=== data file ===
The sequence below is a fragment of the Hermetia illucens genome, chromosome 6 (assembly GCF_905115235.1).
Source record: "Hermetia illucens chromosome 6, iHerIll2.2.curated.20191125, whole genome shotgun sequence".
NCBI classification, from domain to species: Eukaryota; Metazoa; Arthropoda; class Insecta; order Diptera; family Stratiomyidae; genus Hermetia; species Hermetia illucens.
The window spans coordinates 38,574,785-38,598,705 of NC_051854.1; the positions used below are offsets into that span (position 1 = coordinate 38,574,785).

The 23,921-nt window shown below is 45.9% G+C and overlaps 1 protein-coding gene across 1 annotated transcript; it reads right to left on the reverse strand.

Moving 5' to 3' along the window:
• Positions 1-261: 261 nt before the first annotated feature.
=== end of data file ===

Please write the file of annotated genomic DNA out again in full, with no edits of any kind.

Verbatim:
The sequence below is a fragment of the Hermetia illucens genome, chromosome 6 (assembly GCF_905115235.1).
Source record: "Hermetia illucens chromosome 6, iHerIll2.2.curated.20191125, whole genome shotgun sequence".
NCBI classification, from domain to species: Eukaryota; Metazoa; Arthropoda; class Insecta; order Diptera; family Stratiomyidae; genus Hermetia; species Hermetia illucens.
The window spans coordinates 38,574,785-38,598,705 of NC_051854.1; the positions used below are offsets into that span (position 1 = coordinate 38,574,785).

The 23,921-nt window shown below is 45.9% G+C and overlaps 1 protein-coding gene across 1 annotated transcript; it reads right to left on the reverse strand.

Moving 5' to 3' along the window:
• Positions 1-261: 261 nt before the first annotated feature.